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How landlords can reduce their tenants rent

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By : Chris Horne    99 or more times read
It’s a sign of the times that we should be talking to landlords about managing a rent reduction.

Over the last couple of years most landlords have faced the opposite challenge of ensuring that they do not get behind the market rent by instigating regular rent increases.

However, rising unemployment amongst tenants and a general deterioration in the economic environment are resulting in some tenants having to take a pay cut. The ‘fall out’ from this is that a tenant will then approach a landlord to either ask for a rent reduction or to give notice that they need to move to a cheaper property. This has meant that many landlords are moving into un-chartered territory. How do they reduce their tenant’s rent?

Avoiding rent reductions

Firstly, a landlord should always, where possible, try and avoid giving a rent reduction. This can be done by offering the tenant improved accommodation thereby encouraging them to stay by making them feel that they are getting better value for money.

Obvious additions to a rental property that will appeal to tenants are improvements to media facilities such as a WIFI network or digital TV. These ‘extras’ can often be added to a property at relatively little cost. A couple of hundred pounds for a router or new aerial to enable the tenants to receive these services might be all that is needed.

These one off cost to a landlord could ensure that the tenant stays and doesn’t go down the road looking for a better deal.

Landlords need to keep on top of rental property maintenance

The other thing that landlords should ensure is that they keep on top of property maintenance. It’s no good promising to upgrade the fridge freezer, redecorate the lounge or replace the tatty carpet if you don’t actually deliver. In the current climate landlords may well find that at the end of the tenancy, the tenant just presents you with a choice of granting a large rent reduction or they will simply move to an apartment or property where the landlord has maintained their property more effectively.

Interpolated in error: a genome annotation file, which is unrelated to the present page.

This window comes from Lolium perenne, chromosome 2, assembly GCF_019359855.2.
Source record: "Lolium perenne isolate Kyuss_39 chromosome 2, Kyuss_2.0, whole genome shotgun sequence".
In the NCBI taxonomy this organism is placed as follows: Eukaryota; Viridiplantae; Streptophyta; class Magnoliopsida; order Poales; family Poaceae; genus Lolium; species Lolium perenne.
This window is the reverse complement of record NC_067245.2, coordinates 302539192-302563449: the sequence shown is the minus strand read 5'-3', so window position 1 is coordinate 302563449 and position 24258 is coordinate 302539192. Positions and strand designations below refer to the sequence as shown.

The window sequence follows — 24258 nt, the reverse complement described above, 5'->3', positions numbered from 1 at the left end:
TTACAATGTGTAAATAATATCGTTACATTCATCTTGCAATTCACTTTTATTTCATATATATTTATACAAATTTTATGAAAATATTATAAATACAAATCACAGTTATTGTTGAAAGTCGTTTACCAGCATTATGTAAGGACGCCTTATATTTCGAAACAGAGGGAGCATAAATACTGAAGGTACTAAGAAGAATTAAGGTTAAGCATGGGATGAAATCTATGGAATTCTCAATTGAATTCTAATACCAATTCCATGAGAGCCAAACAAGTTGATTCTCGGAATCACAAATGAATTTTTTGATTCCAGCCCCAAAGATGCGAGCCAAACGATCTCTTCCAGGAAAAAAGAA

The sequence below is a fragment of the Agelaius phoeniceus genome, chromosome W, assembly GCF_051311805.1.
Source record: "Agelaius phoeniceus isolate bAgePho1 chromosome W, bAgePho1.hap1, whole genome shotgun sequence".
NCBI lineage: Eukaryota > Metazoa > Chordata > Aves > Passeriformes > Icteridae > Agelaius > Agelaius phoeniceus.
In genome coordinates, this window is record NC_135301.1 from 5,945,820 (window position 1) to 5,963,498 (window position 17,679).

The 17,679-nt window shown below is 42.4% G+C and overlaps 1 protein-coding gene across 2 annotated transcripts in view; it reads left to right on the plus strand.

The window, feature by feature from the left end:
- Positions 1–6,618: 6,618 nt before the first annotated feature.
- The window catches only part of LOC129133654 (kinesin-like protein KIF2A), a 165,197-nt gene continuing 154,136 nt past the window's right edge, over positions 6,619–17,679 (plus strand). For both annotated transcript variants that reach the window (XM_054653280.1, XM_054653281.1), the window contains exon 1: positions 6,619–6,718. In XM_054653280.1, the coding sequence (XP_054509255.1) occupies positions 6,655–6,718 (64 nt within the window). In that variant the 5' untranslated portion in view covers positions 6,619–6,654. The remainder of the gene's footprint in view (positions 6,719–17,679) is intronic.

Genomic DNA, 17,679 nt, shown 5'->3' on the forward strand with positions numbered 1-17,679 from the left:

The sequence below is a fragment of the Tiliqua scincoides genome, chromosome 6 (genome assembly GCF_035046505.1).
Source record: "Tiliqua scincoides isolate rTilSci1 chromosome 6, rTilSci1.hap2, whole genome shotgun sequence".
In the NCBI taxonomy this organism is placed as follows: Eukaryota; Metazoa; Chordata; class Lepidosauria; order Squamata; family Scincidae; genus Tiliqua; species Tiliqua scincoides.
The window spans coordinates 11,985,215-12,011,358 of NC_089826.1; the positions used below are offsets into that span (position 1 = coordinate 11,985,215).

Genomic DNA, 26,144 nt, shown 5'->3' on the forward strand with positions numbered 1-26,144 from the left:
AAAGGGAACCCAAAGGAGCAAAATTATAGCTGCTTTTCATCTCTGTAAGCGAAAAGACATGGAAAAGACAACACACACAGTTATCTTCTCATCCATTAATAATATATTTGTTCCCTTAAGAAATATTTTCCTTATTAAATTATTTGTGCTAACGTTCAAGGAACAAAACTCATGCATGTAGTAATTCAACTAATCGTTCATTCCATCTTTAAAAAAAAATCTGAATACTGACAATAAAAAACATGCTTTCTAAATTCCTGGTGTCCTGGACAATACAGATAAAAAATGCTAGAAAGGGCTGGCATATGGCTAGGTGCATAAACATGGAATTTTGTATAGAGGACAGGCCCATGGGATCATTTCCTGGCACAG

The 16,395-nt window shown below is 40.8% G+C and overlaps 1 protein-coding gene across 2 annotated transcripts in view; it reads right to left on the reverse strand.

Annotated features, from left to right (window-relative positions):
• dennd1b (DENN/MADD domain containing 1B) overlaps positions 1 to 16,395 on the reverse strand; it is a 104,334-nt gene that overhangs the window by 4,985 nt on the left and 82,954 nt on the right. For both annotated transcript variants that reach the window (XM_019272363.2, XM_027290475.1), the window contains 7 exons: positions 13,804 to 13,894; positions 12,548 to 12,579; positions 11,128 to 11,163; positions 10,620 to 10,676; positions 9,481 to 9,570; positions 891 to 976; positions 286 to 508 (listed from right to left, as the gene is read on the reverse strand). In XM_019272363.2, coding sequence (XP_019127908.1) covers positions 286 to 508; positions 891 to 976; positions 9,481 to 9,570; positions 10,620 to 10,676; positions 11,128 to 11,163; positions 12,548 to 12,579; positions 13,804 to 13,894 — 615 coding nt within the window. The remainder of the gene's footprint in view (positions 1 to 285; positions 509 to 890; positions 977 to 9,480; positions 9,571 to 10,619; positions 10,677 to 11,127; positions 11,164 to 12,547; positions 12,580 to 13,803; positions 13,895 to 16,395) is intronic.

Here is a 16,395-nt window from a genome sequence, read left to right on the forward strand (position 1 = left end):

Mechanism of reducing rent

The means by which a landlord actually instigates a rent reduction are varied and will depend on the circumstances of the tenancy.

The most obvious way to do it one would think would be to issue a section 13 notice. However the section 13 notice can only be used by landlords to increase the rent.

It is not possible either to just grant a rent reduction verbally or even in a letter because both would be unenforceable because of the lack of contractual consideration.

The only sure ways to reduce rent are:

a. Creating a new tenancy agreement at the reduced rent; or
b. Deed of Variation (because anything embodied in a Deed circumvents the 'lack of contractual consideration' problem).

For most landlords the easiest solution is to grant a new tenancy. The complication to this arises is if the tenant is behind on their rent. This is because by granting a new tenancy the arrears will become a ‘former tenant’ debt and so cannot be used as a formal ground for possession in relation to the new tenancy.

The only way around this is to insert a rather technical clause in the tenancy agreement making the repayment of any former arrears a condition of the new tenancy agreement. The other way is to get the tenant to sign a deed.

The simplest and most advisable method is to require the tenant to bring their rental account up to date before revising the agreement.

Taking a rent reduction is never a good feeling but it may be a function of these ‘tough times’. The one thing we would say is LESS rent is better than NO rent. Landlords should avoid a void at all costs.
Chris writes for the site PropertyHawk which is dedicated to news and advice for landlords as well as free tools such as tenancy agreements, landlord software and specialist products such as landlord insurance.

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